The first word that comes to mind as I read some of these chapters is yikes! God commanded Moses to send twelve spies or scouts into the promised land. Keep in mind this is the land God has been promising His people for nearly 500 years. Moses gave the spies specific directions where they were supposed to go and what they were to look for. The spies covered the whole land, seeing things Moses was hoping for them to avoid. The spies were obedient and after 40 days they came back to the camp and made their report. Remember they are now at Kadesh, on the border of the promised land. It is so close they can almost taste it. The land was just as advertised...fertile and fruitful. The produce was plentiful. They could eat a variety of foods once again and they wouldn't have to complain about what they missed from Egypt. But...only two of the spies believed the Israelites could conquer the land. The other ten only saw huge people and big, fortified cities. There was no way the Israelites could fight these people.
The Israelites rebelled against Moses and Aaron...and the Lord. The Lord had already promised to give them the land. He surely wouldn't bring them all this way only to let them fall into the hands of the people who lived in the land. But the Israelites didn't trust Moses and they didn't trust God. They were going to stone Joshua and Caleb and choose a new leader. Then they would return to Egypt. God was prepared to strike all the Israelites dead. He would start over with Moses, but Moses talked God out of this idea. The Israelites could live but the consequences were significant. None of the people over the age of twenty would live to enter the promised land. They would get their wish to die in the wilderness. In their disobedience their doubt had turned into unbelief and unbelief is rebellion against God. Often in churches there is a complainer or two who plague the spiritual leaders. But here was an entire nation moaning and groaning about a plight they had caused themselves because of their unfaithfulness and unbelief. They blamed God. They blamed Moses and Aaron. Worse yet, the ten spies who convinced the Israelites to rebel were struck down by a plague. Yikes!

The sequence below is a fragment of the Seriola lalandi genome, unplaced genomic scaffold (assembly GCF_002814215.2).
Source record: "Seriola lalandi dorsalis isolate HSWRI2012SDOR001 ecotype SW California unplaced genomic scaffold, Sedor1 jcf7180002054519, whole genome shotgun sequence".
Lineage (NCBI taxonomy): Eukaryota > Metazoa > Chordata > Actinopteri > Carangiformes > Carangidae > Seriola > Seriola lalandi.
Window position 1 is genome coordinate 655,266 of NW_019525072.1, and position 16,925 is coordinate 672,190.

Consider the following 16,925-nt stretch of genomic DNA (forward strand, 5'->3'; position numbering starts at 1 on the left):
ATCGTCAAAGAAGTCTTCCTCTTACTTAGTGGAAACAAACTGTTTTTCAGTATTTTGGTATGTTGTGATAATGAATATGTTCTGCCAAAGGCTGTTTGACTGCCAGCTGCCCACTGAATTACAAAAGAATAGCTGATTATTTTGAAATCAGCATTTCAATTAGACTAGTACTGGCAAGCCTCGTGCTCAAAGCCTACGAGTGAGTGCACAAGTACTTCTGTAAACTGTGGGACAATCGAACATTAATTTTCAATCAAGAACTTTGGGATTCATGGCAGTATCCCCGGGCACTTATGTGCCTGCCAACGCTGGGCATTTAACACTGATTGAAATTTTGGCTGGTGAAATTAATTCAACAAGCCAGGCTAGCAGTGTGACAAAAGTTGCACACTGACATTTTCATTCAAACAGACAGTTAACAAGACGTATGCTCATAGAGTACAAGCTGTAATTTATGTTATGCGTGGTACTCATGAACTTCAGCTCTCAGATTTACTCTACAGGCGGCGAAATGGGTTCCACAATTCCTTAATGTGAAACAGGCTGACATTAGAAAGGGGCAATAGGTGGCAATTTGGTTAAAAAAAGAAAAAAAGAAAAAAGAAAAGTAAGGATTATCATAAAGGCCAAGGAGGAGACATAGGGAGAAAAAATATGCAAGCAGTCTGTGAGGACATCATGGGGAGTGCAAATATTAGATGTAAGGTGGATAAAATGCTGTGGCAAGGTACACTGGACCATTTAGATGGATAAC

Chapter 15 brings more rules and regulations about additional offerings and how to atone for unintentional sins. And we see just how serious God is about keeping the sabbath day holy. It is to be a day set apart, different than the other six days of the week. We read earlier that the punishment for breaking this commandment was death. Yet we see an Israelite out on the sabbath collecting wood. Still the people did not know the heart of God. This was a presumptuous sin, one committed with full knowledge of the danger involved and disregarding what the Lord commanded. This man was cut off from the people. That means being stoned to death. No sacrifices could be made at the altar for this kind of sin and there was no forgiveness. Many call this a high-handed sin. There were two issues here. Collecting sticks was considered work and no work was to be done on the sabbath. And it was unlawful to start a fire on the sabbath. As Christians we must be careful not to fall into the trap that the words of 1John 1:9 are some sort of a religious rabbit's foot that will get us out of trouble after we have deliberately disobeyed God. German poet Heine said on his deathbed, “Of course God will forgive me. That's His job.” He understood neither the awfulness of sin nor the outrageous cost of God's grace.